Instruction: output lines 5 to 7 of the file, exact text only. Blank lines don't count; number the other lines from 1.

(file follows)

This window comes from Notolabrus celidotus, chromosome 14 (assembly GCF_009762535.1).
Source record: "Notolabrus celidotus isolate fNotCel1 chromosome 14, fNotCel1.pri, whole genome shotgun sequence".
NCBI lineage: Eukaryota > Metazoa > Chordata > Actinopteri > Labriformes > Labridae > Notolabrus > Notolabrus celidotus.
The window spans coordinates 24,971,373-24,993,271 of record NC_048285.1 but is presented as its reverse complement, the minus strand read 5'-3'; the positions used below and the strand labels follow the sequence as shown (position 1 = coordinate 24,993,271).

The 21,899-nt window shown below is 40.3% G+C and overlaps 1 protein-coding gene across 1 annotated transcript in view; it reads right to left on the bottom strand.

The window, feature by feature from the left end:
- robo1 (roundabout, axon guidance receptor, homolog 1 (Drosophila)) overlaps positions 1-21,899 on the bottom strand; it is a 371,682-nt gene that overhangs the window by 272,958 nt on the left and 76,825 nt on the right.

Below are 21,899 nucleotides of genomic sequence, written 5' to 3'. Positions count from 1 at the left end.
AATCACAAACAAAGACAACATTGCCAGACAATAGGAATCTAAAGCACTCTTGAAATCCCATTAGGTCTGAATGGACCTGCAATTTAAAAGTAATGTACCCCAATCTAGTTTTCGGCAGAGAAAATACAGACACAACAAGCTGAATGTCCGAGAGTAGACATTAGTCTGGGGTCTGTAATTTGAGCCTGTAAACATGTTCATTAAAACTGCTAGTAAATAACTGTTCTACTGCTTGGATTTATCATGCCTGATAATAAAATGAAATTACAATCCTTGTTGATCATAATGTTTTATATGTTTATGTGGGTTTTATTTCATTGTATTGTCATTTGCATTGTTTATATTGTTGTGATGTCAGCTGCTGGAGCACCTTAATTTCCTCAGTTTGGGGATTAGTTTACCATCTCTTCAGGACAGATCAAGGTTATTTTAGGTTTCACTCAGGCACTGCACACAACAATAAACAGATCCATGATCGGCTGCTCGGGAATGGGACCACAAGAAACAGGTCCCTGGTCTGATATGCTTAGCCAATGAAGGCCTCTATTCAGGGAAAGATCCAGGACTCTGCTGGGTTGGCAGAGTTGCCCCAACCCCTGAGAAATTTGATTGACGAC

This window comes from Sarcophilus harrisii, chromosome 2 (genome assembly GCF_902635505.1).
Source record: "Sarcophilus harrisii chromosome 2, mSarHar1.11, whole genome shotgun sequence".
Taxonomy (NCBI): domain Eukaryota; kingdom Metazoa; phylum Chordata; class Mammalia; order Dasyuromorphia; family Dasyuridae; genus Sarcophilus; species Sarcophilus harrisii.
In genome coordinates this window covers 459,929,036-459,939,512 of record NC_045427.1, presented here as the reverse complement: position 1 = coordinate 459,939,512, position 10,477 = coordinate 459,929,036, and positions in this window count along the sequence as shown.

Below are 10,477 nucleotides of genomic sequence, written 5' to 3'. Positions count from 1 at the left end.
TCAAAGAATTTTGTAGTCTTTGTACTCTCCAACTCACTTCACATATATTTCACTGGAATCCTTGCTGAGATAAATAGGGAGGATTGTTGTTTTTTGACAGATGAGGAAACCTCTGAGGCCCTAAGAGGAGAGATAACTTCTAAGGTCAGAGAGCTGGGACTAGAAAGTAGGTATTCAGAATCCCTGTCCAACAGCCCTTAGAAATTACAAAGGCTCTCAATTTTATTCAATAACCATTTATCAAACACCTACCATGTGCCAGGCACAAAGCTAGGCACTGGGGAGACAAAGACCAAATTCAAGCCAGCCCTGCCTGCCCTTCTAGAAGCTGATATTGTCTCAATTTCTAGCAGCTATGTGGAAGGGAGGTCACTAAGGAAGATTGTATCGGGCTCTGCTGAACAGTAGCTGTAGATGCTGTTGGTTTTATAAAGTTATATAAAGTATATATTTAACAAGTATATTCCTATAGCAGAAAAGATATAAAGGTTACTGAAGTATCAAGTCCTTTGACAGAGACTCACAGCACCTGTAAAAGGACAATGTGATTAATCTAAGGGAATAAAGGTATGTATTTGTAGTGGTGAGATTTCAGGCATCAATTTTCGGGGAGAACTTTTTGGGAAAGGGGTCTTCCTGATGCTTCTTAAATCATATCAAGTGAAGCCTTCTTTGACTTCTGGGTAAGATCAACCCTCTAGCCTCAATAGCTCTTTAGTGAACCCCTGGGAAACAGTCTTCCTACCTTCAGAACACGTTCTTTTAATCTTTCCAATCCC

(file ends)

The 21,899-nt window shown below is 40.3% G+C and overlaps 1 protein-coding gene across 1 annotated transcript in view; it reads right to left on the bottom strand.

The window, feature by feature from the left end:
- robo1 (roundabout, axon guidance receptor, homolog 1 (Drosophila)) overlaps positions 1-21,899 on the bottom strand; it is a 371,682-nt gene that overhangs the window by 272,958 nt on the left and 76,825 nt on the right.